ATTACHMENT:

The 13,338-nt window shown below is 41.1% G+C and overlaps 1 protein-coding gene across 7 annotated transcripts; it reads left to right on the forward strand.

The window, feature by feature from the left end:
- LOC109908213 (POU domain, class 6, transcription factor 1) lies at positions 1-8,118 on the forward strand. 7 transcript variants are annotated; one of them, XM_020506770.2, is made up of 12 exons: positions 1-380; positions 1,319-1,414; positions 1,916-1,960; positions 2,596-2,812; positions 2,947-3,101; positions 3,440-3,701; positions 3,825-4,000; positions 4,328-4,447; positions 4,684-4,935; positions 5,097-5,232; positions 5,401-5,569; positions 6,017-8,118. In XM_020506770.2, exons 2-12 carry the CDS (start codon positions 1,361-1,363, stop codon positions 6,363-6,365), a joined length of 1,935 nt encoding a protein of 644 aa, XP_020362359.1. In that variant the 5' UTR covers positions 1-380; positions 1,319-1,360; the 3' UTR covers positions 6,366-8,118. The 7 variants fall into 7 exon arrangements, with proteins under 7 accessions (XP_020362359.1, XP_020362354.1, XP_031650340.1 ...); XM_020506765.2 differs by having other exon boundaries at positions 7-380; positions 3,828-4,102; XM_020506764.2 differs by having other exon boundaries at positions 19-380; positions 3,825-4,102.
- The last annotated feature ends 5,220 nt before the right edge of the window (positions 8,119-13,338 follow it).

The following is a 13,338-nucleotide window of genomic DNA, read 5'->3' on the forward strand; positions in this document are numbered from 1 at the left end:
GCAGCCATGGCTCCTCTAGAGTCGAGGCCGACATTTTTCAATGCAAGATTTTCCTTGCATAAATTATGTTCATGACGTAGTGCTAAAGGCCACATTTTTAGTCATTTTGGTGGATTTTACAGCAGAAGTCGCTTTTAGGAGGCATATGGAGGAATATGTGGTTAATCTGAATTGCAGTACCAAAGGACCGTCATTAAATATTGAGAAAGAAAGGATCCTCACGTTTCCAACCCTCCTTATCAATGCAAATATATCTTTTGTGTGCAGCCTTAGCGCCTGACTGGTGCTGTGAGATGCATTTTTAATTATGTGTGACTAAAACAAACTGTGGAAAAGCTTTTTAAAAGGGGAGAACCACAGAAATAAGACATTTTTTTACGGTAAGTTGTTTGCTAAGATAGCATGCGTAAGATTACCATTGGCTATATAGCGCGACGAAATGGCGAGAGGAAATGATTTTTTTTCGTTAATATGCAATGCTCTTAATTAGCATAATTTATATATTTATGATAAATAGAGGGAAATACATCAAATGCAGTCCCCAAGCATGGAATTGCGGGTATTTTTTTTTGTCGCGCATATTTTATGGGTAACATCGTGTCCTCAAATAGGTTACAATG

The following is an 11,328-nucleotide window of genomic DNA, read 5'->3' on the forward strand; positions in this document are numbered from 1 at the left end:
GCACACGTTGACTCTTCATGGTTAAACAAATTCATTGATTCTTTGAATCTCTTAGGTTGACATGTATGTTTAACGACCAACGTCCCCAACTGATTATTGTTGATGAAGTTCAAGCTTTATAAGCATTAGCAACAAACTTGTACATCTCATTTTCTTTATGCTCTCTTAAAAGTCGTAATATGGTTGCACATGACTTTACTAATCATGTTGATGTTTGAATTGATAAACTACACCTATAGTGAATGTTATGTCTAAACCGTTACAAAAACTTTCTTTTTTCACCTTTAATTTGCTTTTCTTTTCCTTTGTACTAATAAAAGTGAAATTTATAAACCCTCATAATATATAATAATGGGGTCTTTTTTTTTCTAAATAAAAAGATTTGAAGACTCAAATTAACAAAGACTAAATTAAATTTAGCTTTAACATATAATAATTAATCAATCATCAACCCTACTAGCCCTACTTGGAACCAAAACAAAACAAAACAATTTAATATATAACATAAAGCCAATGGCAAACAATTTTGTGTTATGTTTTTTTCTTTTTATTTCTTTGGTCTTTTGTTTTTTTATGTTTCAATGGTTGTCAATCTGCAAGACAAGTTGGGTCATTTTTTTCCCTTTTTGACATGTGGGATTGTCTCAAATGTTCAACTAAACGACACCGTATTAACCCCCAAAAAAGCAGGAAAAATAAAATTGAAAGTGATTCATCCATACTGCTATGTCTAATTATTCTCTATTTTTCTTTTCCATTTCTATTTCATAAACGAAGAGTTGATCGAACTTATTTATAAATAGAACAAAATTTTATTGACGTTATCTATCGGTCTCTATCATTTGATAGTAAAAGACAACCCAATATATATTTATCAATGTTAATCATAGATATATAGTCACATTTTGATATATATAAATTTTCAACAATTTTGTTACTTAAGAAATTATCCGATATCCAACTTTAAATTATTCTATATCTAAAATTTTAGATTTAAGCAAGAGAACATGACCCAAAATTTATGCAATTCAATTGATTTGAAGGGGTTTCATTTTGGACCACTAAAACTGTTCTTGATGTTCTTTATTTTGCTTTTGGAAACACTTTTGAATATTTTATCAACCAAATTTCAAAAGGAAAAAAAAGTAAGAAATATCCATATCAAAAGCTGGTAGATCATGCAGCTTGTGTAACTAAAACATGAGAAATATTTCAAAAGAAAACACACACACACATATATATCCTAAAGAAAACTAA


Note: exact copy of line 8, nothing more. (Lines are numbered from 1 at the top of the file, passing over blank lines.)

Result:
GCACACGTTGACTCTTCATGGTTAAACAAATTCATTGATTCTTTGAATCTCTTAGGTTGACATGTATGTTTAACGACCAACGTCCCCAACTGATTATTGTTGATGAAGTTCAAGCTTTATAAGCATTAGCAACAAACTTGTACATCTCATTTTCTTTATGCTCTCTTAAAAGTCGTAATATGGTTGCACATGACTTTACTAATCATGTTGATGTTTGAATTGATAAACTACACCTATAGTGAATGTTATGTCTAAACCGTTACAAAAACTTTCTTTTTTCACCTTTAATTTGCTTTTCTTTTCCTTTGTACTAATAAAAGTGAAATTTATAAACCCTCATAATATATAATAATGGGGTCTTTTTTTTTCTAAATAAAAAGATTTGAAGACTCAAATTAACAAAGACTAAATTAAATTTAGCTTTAACATATAATAATTAATCAATCATCAACCCTACTAGCCCTACTTGGAACCAAAACAAAACAAAACAATTTAATATATAACATAAAGCCAATGGCAAACAATTTTGTGTTATGTTTTTTTCTTTTTATTTCTTTGGTCTTTTGTTTTTTTATGTTTCAATGGTTGTCAATCTGCAAGACAAGTTGGGTCATTTTTTTCCCTTTTTGACATGTGGGATTGTCTCAAATGTTCAACTAAACGACACCGTATTAACCCCCAAAAAAGCAGGAAAAATAAAATTGAAAGTGATTCATCCATACTGCTATGTCTAATTATTCTCTATTTTTCTTTTCCATTTCTATTTCATAAACGAAGAGTTGATCGAACTTATTTATAAATAGAACAAAATTTTATTGACGTTATCTATCGGTCTCTATCATTTGATAGTAAAAGACAACCCAATATATATTTATCAATGTTAATCATAGATATATAGTCACATTTTGATATATATAAATTTTCAACAATTTTGTTACTTAAGAAATTATCCGATATCCAACTTTAAATTATTCTATATCTAAAATTTTAGATTTAAGCAAGAGAACATGACCCAAAATTTATGCAATTCAATTGATTTGAAGGGGTTTCATTTTGGACCACTAAAACTGTTCTTGATGTTCTTTATTTTGCTTTTGGAAACACTTTTGAATATTTTATCAACCAAATTTCAAAAGGAAAAAAAAGTAAGAAATATCCATATCAAAAGCTGGTAGATCATGCAGCTTGTGTAACTAAAACATGAGAAATATTTCAAAAGAAAACACACACACACATATATATCCTAAAGAAAACTAA